I have since worked out that of the 2^15 seemingly possible states, only 2^12 are achievable. The quiet patterns are the 2^3 that have 5-fold symmetry.

Bram wrote:
If so, I think it's actually quite a good puzzle - a clever, simple, robust mechanism, and a difficulty level which is about what most people can handle.


It is a good puzzle, but while the internal mechanism is very robust, I don't think the petals were. They are attached with pins that have too small a cross-section, and as they are so long, they will probably break off easily.

Bram wrote:
I've watched a bunch of non-enthusiasts play with my puzzle collection lately, and it seems all that most people can handle is the 15 puzzle, the rainbow cube, and the netblock UFO. The rubik's cube at least is a counterexample to the theory that the general public is only interested in 'easy' puzzles.


I think it is just because it does not look so difficult - the cube shape is so familiar, and maybe the 3x3 sides even bring Tic Tac Toe to mind subconsciously.

_________________
Jaap

Jaap's Puzzle Page:
http://www.jaapsch.net/puzzles/


Top
 Profile  
 
 Post subject:
PostPosted: Mon Oct 18, 2004 11:35 am 
Offline

Joined: Sat Mar 22, 2003 9:11 am
Location: Marin, CA
jaap wrote:
I have since worked out that of the 2^15 seemingly possible states, only 2^12 are achievable. The quiet patterns are the 2^3 that have 5-fold symmetry.


Having some unreachable positions is actually good, since it's bad to have a sequence which just flips over a single piece. What's the arrangement of pieces which get flipped? An answer of the form XOXOOXXO is preferred :-)

I suspect that there's a better arrangement with 12 instead of 15 petals, since that has more subgroups. This is why hockey puck puzzles have 12 pieces too.

jaap wrote:
It is a good puzzle, but while the internal mechanism is very robust, I don't think the petals were. They are attached with pins that have too small a cross-section, and as they are so long, they will probably break off easily.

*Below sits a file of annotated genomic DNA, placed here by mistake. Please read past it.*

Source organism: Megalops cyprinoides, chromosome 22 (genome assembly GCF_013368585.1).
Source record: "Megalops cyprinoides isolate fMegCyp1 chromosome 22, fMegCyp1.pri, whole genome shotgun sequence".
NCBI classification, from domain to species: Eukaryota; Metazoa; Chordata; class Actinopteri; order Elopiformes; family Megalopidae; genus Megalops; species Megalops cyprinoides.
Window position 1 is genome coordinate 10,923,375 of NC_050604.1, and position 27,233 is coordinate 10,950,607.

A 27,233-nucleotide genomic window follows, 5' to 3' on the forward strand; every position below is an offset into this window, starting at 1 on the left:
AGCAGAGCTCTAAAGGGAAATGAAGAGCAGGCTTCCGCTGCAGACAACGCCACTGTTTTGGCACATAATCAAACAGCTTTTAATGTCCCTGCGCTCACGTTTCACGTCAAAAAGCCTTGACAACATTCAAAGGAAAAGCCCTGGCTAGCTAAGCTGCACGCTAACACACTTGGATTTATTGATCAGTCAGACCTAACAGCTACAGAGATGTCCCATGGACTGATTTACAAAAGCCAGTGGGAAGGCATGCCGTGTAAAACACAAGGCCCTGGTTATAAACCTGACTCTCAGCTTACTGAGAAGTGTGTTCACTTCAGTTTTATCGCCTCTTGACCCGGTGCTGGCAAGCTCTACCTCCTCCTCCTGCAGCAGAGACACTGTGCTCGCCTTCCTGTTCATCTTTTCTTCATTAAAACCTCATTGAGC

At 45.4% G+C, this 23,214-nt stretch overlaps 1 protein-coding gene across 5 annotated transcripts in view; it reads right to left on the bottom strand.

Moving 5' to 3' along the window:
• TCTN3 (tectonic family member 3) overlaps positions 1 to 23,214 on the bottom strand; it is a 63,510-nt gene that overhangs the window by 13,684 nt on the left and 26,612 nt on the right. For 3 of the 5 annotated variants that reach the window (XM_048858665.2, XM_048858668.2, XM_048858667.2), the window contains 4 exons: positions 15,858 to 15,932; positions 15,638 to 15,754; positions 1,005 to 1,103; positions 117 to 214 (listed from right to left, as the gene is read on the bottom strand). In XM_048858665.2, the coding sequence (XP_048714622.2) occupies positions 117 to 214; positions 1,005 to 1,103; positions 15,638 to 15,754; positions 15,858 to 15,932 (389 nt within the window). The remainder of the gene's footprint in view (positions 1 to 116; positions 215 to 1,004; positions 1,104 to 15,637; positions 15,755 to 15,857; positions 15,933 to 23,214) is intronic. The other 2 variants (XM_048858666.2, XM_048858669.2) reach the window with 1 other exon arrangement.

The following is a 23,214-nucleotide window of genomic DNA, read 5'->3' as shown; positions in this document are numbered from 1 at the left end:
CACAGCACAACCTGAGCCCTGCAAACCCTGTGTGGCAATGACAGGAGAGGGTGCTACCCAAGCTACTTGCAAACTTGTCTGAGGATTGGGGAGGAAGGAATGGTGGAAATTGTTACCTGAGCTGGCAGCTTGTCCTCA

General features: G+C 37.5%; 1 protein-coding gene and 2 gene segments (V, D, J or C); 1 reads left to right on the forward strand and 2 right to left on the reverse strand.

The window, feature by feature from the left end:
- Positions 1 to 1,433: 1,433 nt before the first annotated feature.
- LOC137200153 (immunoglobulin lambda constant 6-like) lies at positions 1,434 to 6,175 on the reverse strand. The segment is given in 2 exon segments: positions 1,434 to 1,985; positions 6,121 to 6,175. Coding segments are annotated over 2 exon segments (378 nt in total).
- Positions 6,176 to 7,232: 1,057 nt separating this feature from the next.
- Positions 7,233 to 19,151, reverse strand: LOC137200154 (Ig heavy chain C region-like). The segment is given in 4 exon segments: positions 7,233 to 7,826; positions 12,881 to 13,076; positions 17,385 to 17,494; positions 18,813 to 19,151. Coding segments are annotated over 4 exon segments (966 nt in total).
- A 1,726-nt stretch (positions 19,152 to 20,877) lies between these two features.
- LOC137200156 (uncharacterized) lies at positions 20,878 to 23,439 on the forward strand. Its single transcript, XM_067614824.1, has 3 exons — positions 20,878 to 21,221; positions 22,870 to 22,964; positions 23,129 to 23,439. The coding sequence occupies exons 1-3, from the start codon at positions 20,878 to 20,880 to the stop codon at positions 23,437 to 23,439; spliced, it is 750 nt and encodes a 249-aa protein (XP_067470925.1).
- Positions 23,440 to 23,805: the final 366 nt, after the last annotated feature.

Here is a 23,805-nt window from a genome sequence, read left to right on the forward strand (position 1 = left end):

That should be fixable mechanically. The base could have tubes coming out of it which grip the base of the petals, and the petals could be made shorter.

jaap wrote:
I think it is just because it does not look so difficult - the cube shape is so familiar, and maybe the 3x3 sides even bring Tic Tac Toe to mind subconsciously.


It might be because starting it is fairly easy. Most people can get one face of the cube the right color, although typically it's just the face and not the first layer. Hockey puck is another puzzle which people like playing with even though they can't solve it, probably because the first few pieces are trivial, and the first half is straightforward.


Top
 Profile  
 
 Post subject:
PostPosted: Tue Oct 19, 2004 1:29 am 
Offline
User avatar

Joined: Wed Mar 15, 2000 9:11 pm
Location: Delft, the Netherlands
Bram wrote:
Having some unreachable positions is actually good, since it's bad to have a sequence which just flips over a single piece. What's the arrangement of pieces which get flipped? An answer of the form XOXOOXXO is preferred :-)


The Jugo pattern is:
XooXoooXooXoooo
You can see the little white triangle marks in the centre on the first picture

Jaap

_________________
Jaap

Jaap's Puzzle Page:
http://www.jaapsch.net/puzzles/


Top
 Profile  
 
 Post subject:
PostPosted: Wed Oct 20, 2004 12:33 am 
Offline

Joined: Fri Apr 26, 2002 1:31 am